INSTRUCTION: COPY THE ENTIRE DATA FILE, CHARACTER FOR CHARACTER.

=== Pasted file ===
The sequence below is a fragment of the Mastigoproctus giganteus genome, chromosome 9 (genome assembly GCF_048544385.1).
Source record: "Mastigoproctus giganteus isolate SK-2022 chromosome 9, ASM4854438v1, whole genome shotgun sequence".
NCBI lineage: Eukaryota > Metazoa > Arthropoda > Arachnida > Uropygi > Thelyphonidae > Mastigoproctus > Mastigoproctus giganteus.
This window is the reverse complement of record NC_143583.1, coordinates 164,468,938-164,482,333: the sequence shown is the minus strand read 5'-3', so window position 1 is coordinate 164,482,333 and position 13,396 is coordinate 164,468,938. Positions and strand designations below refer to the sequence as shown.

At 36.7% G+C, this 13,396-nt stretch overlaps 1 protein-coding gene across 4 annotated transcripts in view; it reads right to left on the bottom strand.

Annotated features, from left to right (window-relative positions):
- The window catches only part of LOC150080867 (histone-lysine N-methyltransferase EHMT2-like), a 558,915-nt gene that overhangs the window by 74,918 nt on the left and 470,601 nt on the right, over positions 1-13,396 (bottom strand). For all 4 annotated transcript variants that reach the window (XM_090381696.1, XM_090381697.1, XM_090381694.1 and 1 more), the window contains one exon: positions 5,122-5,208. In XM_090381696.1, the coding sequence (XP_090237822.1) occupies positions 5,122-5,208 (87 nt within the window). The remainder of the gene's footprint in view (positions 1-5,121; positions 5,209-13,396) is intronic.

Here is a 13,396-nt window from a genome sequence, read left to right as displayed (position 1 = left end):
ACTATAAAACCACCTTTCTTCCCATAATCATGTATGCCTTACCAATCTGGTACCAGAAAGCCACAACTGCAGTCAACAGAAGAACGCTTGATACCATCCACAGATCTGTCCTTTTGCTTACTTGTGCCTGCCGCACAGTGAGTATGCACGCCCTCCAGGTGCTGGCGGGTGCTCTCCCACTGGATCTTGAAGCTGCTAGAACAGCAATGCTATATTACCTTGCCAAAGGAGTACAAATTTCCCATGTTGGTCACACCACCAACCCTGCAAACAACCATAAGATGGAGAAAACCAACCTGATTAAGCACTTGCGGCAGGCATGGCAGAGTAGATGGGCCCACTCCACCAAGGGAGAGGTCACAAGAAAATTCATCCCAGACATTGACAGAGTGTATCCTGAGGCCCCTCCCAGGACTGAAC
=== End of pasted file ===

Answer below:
The sequence below is a fragment of the Mastigoproctus giganteus genome, chromosome 9 (genome assembly GCF_048544385.1).
Source record: "Mastigoproctus giganteus isolate SK-2022 chromosome 9, ASM4854438v1, whole genome shotgun sequence".
NCBI lineage: Eukaryota > Metazoa > Arthropoda > Arachnida > Uropygi > Thelyphonidae > Mastigoproctus > Mastigoproctus giganteus.
This window is the reverse complement of record NC_143583.1, coordinates 164,468,938-164,482,333: the sequence shown is the minus strand read 5'-3', so window position 1 is coordinate 164,482,333 and position 13,396 is coordinate 164,468,938. Positions and strand designations below refer to the sequence as shown.

At 36.7% G+C, this 13,396-nt stretch overlaps 1 protein-coding gene across 4 annotated transcripts in view; it reads right to left on the bottom strand.

Annotated features, from left to right (window-relative positions):
- The window catches only part of LOC150080867 (histone-lysine N-methyltransferase EHMT2-like), a 558,915-nt gene that overhangs the window by 74,918 nt on the left and 470,601 nt on the right, over positions 1-13,396 (bottom strand). For all 4 annotated transcript variants that reach the window (XM_090381696.1, XM_090381697.1, XM_090381694.1 and 1 more), the window contains one exon: positions 5,122-5,208. In XM_090381696.1, the coding sequence (XP_090237822.1) occupies positions 5,122-5,208 (87 nt within the window). The remainder of the gene's footprint in view (positions 1-5,121; positions 5,209-13,396) is intronic.

Here is a 13,396-nt window from a genome sequence, read left to right as displayed (position 1 = left end):
ACTATAAAACCACCTTTCTTCCCATAATCATGTATGCCTTACCAATCTGGTACCAGAAAGCCACAACTGCAGTCAACAGAAGAACGCTTGATACCATCCACAGATCTGTCCTTTTGCTTACTTGTGCCTGCCGCACAGTGAGTATGCACGCCCTCCAGGTGCTGGCGGGTGCTCTCCCACTGGATCTTGAAGCTGCTAGAACAGCAATGCTATATTACCTTGCCAAAGGAGTACAAATTTCCCATGTTGGTCACACCACCAACCCTGCAAACAACCATAAGATGGAGAAAACCAACCTGATTAAGCACTTGCGGCAGGCATGGCAGAGTAGATGGGCCCACTCCACCAAGGGAGAGGTCACAAGAAAATTCATCCCAGACATTGACAGAGTGTATCCTGAGGCCCCTCCCAGGACTGAAC